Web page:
By Prue Hyman
In my December column I handed out plaudits to those supporting free speech, academic freedom and whistle-blowing in New Zealand against government and media attacks.
Today I return to related aspects of this erosion of democracy, focusing on the climate of fear preventing many scientists and community organisations from speaking out.
One of the four worthy aims of the July 2014 document ‘A Nation of Curious Minds: He Whenua Hirihi I te Mahara’ was that of “encouraging the science sector to be more engaged with the wider community.” This to ensure that “New Zealanders are more aware of the relevance of scientific research and the new technologies and innovations it provides.” (http://www.beehive.govt.nz/release/kiwi-curiosity-heart-science-engagement)
Developed by government departments in conjunction with Sir Peter Gluckman, the Prime Minister’s Chief Science Advisor, the practical development of this aim was to be through the development of a code of practice on public engagement for scientists led by The Royal Society of New Zealand (RSNZ).
Gluckman — ‘encourage scientists to speak out’
Gluckman said that “a new code would encourage scientists to speak out, and give them guidelines for doing so” – but one could reasonably accuse him of doublespeak (or in the original George Orwell version doublethink) on this ‘encouragement’ and instead expect restrictive guidelines, with him adding that “some scientists tend to exaggerate what they know and forget to state what they do not know.” (http://teu.ac.nz/2014/10/code-silence-scientists/) He also warned about their speaking beyond their narrow area of expertise.
Certainly if we examine the reactions of many scientists to the proposed code, there is substantial disquiet.
- First, there is already a Royal Society Code of Conduct which seems unobjectionable.
- Second, few scientists know about this, and yet most are strongly driven by ethical considerations.
- Third, many of them already fear speaking out and consider that the proposed code of practice may make things worse.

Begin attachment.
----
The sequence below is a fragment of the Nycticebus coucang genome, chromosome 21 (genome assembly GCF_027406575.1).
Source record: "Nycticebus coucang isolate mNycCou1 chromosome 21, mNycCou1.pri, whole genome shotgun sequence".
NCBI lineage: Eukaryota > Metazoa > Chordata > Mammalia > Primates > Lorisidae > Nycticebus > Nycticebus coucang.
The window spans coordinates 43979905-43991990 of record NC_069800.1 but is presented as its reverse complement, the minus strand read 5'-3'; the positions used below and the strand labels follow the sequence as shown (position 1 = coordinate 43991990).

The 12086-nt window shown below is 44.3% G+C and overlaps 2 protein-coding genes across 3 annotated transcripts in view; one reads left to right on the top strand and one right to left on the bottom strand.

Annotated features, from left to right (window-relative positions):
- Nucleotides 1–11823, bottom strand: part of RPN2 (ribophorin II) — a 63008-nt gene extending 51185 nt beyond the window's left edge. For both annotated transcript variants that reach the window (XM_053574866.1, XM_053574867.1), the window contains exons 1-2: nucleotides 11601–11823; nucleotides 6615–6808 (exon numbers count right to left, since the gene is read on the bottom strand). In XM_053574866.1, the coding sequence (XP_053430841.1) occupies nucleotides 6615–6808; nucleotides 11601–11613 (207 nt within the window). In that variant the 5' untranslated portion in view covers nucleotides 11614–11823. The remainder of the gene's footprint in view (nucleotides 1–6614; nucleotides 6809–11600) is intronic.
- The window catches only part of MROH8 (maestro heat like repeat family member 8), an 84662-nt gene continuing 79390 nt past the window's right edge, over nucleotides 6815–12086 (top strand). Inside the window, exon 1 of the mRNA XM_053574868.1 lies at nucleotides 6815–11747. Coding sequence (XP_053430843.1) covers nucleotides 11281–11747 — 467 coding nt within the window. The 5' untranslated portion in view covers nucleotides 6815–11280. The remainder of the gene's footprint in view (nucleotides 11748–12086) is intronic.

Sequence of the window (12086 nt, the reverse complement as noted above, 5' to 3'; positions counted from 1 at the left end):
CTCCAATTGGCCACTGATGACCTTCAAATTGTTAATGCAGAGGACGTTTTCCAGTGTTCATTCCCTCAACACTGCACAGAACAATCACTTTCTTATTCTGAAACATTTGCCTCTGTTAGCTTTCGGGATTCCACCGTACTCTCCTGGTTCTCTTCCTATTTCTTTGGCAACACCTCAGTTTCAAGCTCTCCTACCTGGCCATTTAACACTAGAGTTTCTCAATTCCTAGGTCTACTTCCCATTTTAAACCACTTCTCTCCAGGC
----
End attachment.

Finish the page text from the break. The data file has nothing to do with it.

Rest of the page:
All this according to a survey of scientists carried out by the New Zealand Association of Scientists, attracting 384 responses within a week. (http://www.scientists.org.nz/blog/2014/survey-on-the-proposed-code-of-public-engagement) 40% of those responding already felt gagged because of management policy or concern over loss of funding, while others were concerned that this could get worse.
Responses have been telling
Many quotes from the responses were telling, such as: “The suggested revisions toe dangerously close to the line of requiring scientists to only agree with government or private corporation’s lines, instead of being free to comment on a wide range of issues – as is the right of any human being.”
Similarly many community organisations including NGOs heavily dependent on government funding and contracts are fearful of the consequences of speaking out where they disagree with current policies.
Sandra Grey (photo alongside), and Charles Sedgwick have done excellent work surveying community groups and report that half of respondents feared that if they spoke out their funding would be cut, compared with a quarter in 2008. Some had experienced threats or have contracts with gagging clauses.
A 2013 paper on their work refers to the nature of NGOs’ relationship with the state including contracting contributing to an environment in which debate is discouraged or barely tolerated.
Problems under both main parties
“The trajectory has been to control through contracts, administrative requirements, and efficiency demands,” with the result that the emancipatory role of community and voluntary sector organisations as the voice for marginalised groups is often subverted.
And this has occurred under BOTH main political parties, with engagement in debate welcome only if it avoids challenging the nature of the state and existing elite structures. (http://www.victoria.ac.nz/sacs/pdf-files/Fears-constraints-and-contracts-Grey-and-Sedgwick-2014.pdf)
One piece of good news
I want to finish this sorry story with one piece of better news. The rules governing registration of charities and their interpretation have also been restrictive on policy advocacy, even where this was totally subsidiary to service delivery.
It successfully fought this decision and has recently won a case in the High Court against Inland Revenue and the Charities Registration Board. IRD had imposed taxes for the two years NCW was de-registered, but the Court reversed this and ordered backdating of the re-registration.
Thank heavens for some sense somewhere in the system!